About The Hapy Society


Our History – Why Hapy?

The Hapy Society was formed in the Autumn of 2019 by a group of keen amateur students of Egyptology living in West and South Yorkshire. The Horus Society, which is a very successful Egyptology Society in Wigan, provided ideas, inspiration and early support for the venture. Therefore, we see the Horus Society in Wigan as our parent Society which has provided us with our name – Hapy, the baboon god, was one of the four sons of Horus.

Hapy was one of the gods found on the four canopic jars used to hold the internal organs during the mummification process. – his jar was used to hold the lungs.

In ancient Egypt Hapy also had strong associations with the North, another feature which we found attractive. Of course, his name suggests an approach to study which we aim to adopt; Hapy by name and Happy by nature!

The Society had its first Annual General Meeting in January 2020 and it was at the meeting that the constitution was adopted and we became a Society with a formal membership.

We were delighted when Jo Fletcher agreed to be our sponsor, especially as she also has strong links with the Horus Society in Wigan.

Hapy

Hapy or Hapi?

Hapy

Hapy Mural

The baboon god, Hapy, is not to be confused with the Nile god, Hapi. In the photograph on the left, taken in the tomb of Nefertari, you can clearly see the name of the God written in hieroglyphs. The double reed hieroglyph is usually given the value “y” - hence the name Hapy.

Hapy is the name of one of the four sons of Horus. He had an association with the North and his image, a baboon, was used for one of the four canopic jars used to house the organs during the mummification process at certain stages of Egyptian culture. The Hapy jar was used to contain the lungs. It is hoped that his name will provide inspiration for the atmosphere at the meetings and the approach of its members.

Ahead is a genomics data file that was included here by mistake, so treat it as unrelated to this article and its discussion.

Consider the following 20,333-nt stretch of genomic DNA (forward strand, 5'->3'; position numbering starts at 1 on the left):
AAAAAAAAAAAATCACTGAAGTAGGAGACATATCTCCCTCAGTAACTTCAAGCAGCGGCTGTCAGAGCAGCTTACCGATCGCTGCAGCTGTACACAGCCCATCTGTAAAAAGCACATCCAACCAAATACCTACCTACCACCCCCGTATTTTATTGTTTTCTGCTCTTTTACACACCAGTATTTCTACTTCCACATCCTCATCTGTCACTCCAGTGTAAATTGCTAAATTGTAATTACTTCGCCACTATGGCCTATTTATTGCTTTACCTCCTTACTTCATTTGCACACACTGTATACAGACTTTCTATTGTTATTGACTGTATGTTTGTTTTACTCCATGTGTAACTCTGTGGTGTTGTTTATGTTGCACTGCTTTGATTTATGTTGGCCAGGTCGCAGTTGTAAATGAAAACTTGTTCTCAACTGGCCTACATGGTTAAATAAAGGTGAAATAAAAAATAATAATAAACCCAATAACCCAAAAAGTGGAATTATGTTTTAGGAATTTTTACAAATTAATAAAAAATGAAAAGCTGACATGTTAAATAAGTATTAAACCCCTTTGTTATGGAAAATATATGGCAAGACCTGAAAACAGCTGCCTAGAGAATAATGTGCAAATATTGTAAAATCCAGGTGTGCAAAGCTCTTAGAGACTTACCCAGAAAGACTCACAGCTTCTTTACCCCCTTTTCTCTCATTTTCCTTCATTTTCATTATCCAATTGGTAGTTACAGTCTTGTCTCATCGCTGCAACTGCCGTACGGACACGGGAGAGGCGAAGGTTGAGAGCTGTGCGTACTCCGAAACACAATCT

What do we do?

The Hapy Society has three areas of activity:

  • A) Lectures –eventually we aim to hold six lectures each year but in 2020 there will be just two, one in September and one in November.
  • B) Hieroglyph Lessons. For members who are interested, we aim to hold hieroglyph lessons and group study sessions. These will be at different levels so that members can chose to attend lessons/sessions appropriate to their level of expertise. The beginners course is six lessons long and aims to provide an introduction to the topic and the chance to decide whether a member would like to take the study further.
  • C) Activity Sessions. These will be led by members and will have a “let’s share and learn together” approach. These sessions will reflect the interests of members but will likely include sessions on “the great Pharaohs”, The geography of Ancient Egypt”, Major Gods of Egypt”.

We intend to hold the Hieroglyph lessons and the activity sessions on a bi-monthly basis so the commitment need should not be too great and is mindful of the busy lives which so many of our members are living!

View of the Nile at El Minya

View of the Nile at El Minya

Our Constitution

wall at night

Luxor Temple at night

Mission Statement

To promote the study, knowledge and appreciation of Ancient Egyptian culture, primarily in the South Yorkshire and West Yorkshire area.

Background

The Hapy Egyptology Society exists to fill a perceived gap, geographically, in the provision of opportunities for interested individuals to work together in the study of Ancient Egyptian culture. The inspiration for the Society has been the structure and functioning of the Horus Society in Wigan, where the social needs of its members are seen as integral to the academic study involved in the Society’s activities. By reducing the number of formal meetings to six in every year, it is hoped to maintain a high quality of presentation at each of the meetings.